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Purposeful Planning – Something Off-Topic…

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Forgive me, dear MPI Ottawa friends, but this instalment of Purposeful Planning is going a bit off-topic this month. This column is about a subject that most meeting industry professionals encounter or likely have encountered in their career – but we never talk about: the lines that can and do get crossed when a client or business colleague becomes a friend.

First, a bit of background:

Years ago when my husband Heinz and I both worked in the hotel industry, he confronted me about a conversation I’d had with a client of mine. It was someone I had worked with on several occasions. We were both MPI Members and sat on the same committee, which of course meant we’d shared meals and socialized! When this client eventually met my husband about an event she was planning at his hotel, she referenced a conversation we’d had. It’s important for you to know at this point that Heinz was the Executive Chef at a competitive hotel.

This conversation was not about business but about some family matter – I hardly remember now frankly – but I recall vividly how shocked he was that I would discuss any personal situation with someone who wasn’t (in his opinion) a friend.

Heinz felt like I had broken some sort of confidentiality pledge, whereas I simply thought it was being friendly, like people often do at MPI. At most just a bit of “girl talk.” The issue probably never would have come to light had we not been in the same industry.

While I didn’t necessarily agree with his view that I should “never” mix personal stories with business, I saw his point that some stories could become a source of unwanted gossip since we shared clients, colleagues and even bosses – since, as we all know, people often moved from hotel to hotel!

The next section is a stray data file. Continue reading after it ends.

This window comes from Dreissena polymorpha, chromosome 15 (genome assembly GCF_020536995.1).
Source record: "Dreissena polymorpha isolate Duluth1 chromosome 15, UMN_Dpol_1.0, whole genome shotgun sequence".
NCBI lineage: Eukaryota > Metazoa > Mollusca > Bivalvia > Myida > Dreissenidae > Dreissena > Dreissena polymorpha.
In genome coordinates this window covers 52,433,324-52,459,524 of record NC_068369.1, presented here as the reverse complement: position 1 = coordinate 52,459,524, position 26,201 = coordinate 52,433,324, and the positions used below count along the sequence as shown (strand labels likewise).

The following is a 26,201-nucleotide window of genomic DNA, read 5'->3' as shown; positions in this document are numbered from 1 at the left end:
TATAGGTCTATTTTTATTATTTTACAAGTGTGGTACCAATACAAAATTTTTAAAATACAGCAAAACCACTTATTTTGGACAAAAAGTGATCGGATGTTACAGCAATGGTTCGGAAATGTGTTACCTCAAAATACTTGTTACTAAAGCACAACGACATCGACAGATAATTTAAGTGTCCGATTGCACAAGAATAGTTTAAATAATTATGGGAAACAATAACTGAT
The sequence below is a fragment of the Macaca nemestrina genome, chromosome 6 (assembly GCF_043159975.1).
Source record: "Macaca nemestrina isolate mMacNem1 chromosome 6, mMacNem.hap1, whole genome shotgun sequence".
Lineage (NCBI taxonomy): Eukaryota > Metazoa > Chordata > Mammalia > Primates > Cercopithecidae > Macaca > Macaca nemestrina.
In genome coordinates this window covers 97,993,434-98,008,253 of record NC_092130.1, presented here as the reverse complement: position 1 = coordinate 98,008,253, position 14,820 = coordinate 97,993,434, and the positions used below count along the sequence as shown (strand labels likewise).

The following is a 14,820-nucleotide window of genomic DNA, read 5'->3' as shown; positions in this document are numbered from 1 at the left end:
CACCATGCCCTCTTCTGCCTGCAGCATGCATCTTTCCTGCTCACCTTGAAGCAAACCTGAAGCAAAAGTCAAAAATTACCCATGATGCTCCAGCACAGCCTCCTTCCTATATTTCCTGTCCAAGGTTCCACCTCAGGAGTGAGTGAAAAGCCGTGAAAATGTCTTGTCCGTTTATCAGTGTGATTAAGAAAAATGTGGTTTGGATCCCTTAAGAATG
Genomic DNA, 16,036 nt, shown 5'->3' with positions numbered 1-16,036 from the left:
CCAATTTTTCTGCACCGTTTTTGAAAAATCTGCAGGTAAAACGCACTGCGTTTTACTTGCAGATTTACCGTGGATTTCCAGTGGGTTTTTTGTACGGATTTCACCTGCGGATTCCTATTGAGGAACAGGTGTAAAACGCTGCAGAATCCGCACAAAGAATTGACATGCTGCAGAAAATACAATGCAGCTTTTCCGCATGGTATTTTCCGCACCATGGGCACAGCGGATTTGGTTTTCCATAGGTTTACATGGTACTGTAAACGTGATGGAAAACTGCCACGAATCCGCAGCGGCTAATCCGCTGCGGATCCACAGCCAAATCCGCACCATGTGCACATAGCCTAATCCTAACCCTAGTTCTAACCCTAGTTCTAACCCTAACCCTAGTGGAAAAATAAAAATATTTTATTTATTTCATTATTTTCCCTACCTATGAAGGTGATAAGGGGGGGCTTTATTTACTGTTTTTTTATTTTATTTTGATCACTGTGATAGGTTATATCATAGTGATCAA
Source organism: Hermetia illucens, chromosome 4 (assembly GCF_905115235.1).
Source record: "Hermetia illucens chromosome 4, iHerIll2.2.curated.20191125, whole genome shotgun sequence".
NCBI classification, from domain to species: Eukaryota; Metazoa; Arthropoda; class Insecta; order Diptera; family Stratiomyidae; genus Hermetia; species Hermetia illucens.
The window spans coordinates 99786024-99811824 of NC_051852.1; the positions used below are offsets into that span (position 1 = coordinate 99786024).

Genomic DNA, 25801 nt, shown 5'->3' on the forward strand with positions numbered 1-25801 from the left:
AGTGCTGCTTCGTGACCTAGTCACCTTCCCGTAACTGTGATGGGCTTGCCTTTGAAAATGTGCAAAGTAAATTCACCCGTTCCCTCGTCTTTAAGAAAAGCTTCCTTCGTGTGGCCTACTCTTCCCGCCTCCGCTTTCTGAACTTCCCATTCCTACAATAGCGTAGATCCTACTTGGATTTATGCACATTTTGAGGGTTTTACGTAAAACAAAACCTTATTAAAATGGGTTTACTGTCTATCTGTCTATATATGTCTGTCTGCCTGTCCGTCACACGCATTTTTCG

I filed this away in my “lessons learned” mental folder. I never thought of it until recently when a business-colleague-turned-girlfriend described a sensitive business situation with another business-colleague-turned-girlfriend. I’ll call this friend “Tara” to protect her identity.

“I can’t tell her how I feel,” Tara insisted. “We’re friends.” Only to add minutes later, “But she really upset me. I don’t think I could ever do business with her again!”

There it was again: the fuzzy, sticky, murky world of mixing business and pleasure. Clients becoming friends. Doing business with friends.

Tara was afraid of “being a b*tch” just for expressing her displeasure at a very logical, black-and-white business situation. The fear of losing a friend was greater than the frustration she was feeling.

But was this other woman ever really a friend? I questioned myself, carefully not wanting to upset Tara any further. What are the dangers when a client or business colleague becomes a friend? Does this happen just with women or do guys experience this too, I wondered.

What is the definition of a true friend? Should we do business with friends?

I believe it all comes down to boundaries. What are our parameters for doing business with friends? What behaviour is OK and when does it cross the line?

These are conversations we must have with ourselves and with each other before we mix friendship and business!

Now I know some of you will point out that (ahem…) I ended up marrying a business colleague. Maybe we can leave that for another conversation? 🙂

What are your thoughts, dear readers?

Article Written By Doreen Ashton Wagner,

Article edited by Darlene Kelly-Stewart, Stonehouse Sales and Marketing Services